of the sale, when recorded, is sufficient evidence of the foreclosure." Without such a statute provision the purchase would be subject to the scrutiny of a court of equity, and liable to be impeached, though the purchase is defeasible only by the cestui que trust, and not ipso facto void..

The chise of an absolute sale, with an agreement for a re-parchase within a given time, is totally distinct, and not applicable to mortgages. Such defeasible purchases, though narrowly watched, are valid, and to be taken strictly as independent dealings between strangers, and the time limited for the repurchase must be precisely observed, or the vendor's right to reclaim his property will be lost.

Property of every kind, real and personal, which is capable of sale, may become the subject of a mortgage -quod emptionem, venditionemque recipit, etiam pgnorationem recipere potest. It will, consequently, include rights in reversion and remainder, possibilities coupled with an interest, rents and franchises ; but a mere expectancy as heir is a naked possibility, and not an interest capable of being made the subject of contract.d If a leasehold estate be mortgaged, it is usual to take the mortgage by way of underlease, reserving a few days of the original term ; and this is done that the mortgagee may avoid being liable for the rents and covenants which run with the land. It is now settled, that the mortgagee of the whole term is liable on these covenants even before entry; and the case of Eaton v. Jaques, which had declared a contrary doctrine, after being repeatedly attacked, was at last entirely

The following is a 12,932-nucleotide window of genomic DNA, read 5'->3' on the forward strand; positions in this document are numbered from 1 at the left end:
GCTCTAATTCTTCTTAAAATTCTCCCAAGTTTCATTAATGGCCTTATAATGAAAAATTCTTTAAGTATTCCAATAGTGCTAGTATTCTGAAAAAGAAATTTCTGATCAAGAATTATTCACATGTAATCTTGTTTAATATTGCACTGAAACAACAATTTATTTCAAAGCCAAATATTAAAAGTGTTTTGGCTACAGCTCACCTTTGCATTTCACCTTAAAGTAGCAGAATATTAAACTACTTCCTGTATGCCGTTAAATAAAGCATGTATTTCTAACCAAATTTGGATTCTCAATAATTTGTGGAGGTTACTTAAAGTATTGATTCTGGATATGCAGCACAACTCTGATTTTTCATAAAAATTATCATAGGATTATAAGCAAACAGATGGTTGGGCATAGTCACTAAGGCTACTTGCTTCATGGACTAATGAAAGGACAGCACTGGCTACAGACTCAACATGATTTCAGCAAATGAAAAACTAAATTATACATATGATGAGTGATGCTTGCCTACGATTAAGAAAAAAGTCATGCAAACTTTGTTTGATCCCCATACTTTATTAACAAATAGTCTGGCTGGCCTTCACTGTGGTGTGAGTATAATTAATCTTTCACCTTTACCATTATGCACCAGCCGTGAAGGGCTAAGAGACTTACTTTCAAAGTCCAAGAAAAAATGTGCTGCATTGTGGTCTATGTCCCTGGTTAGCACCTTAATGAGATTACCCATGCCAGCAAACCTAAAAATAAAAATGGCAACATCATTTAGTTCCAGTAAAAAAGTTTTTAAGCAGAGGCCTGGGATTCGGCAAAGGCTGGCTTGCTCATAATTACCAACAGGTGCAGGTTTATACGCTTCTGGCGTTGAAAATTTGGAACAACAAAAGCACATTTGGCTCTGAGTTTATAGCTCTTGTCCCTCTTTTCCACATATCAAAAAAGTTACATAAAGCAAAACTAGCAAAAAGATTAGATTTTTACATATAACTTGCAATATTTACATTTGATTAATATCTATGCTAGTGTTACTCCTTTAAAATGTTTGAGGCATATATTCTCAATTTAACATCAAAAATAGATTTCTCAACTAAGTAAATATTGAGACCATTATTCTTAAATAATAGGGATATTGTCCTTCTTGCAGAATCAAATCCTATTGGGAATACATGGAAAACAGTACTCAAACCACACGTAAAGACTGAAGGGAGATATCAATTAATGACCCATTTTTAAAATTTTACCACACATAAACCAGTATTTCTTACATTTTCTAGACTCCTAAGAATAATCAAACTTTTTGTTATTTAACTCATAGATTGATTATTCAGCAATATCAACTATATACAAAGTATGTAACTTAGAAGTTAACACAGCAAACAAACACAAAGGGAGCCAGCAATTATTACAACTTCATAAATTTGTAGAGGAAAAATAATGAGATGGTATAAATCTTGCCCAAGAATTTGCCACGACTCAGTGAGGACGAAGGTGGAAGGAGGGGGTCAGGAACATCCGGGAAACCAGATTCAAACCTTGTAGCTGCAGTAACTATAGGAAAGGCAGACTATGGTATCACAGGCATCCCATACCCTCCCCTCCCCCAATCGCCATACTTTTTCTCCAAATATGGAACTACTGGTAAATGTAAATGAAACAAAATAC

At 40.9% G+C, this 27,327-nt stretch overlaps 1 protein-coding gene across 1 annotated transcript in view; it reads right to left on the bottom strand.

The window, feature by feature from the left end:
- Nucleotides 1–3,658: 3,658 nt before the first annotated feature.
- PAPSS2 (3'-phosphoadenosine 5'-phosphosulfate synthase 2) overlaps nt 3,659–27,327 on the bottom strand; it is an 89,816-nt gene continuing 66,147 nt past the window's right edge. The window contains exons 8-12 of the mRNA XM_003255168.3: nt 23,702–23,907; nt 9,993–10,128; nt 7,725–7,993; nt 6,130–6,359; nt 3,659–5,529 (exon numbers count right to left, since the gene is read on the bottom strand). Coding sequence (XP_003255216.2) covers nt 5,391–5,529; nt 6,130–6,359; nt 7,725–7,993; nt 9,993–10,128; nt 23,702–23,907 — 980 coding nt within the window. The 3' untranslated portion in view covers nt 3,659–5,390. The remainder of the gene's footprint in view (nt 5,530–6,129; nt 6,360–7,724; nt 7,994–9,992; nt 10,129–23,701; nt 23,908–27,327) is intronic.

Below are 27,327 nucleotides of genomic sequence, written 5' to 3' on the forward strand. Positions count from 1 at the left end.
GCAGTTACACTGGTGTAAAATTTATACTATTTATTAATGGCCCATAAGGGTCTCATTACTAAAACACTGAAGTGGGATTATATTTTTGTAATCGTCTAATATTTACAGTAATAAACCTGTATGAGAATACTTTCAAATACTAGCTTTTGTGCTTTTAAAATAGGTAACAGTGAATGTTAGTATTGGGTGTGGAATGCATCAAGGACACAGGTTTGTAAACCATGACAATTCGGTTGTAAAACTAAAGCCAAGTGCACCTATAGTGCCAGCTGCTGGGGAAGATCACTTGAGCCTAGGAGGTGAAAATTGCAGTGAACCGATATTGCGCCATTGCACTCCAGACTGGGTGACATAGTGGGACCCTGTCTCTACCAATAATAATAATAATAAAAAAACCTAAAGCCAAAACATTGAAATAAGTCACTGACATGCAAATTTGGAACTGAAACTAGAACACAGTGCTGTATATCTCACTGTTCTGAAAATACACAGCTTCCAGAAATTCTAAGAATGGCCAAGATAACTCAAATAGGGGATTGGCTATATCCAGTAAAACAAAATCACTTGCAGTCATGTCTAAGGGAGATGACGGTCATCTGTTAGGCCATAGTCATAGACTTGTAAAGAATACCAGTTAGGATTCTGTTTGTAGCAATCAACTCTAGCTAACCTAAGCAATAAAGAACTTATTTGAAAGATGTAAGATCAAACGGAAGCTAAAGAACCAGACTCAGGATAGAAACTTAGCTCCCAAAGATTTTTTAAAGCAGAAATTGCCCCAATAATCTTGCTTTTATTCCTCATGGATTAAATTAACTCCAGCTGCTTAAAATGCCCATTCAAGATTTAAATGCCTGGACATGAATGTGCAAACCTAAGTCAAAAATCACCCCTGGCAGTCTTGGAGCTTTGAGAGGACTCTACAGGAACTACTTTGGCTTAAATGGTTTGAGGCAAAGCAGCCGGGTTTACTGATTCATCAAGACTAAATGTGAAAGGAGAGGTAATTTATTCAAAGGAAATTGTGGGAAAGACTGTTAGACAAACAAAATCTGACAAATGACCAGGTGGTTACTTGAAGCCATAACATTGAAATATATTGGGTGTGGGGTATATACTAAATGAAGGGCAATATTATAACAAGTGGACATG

a N. Y. Revised Statutes, vol. i. 546. sec. 7. and 14.

b Munroe v. Allaire, cited in 1 Caines' Cases in Error, 19. Davoue v. Fanning, 2 Johns. Ch. Rep. 252. Downes v. Grazebrook, 3 Merivale, 200. Slee y. Manhattan Company, 1 Paige, 48.

c Barrell y. Sabine, 1 Vern. 268. Endsworth v. Griffith, 15 Viner, 468. pl. 8. Longuet v. Scawen, 1 Vesey, 405. 1 Powell on Mortgages, 138. note T.

d Lord Eldon, in Carleton v. Leighton, 3 Merivale, 667. e Doug. Rep. 455.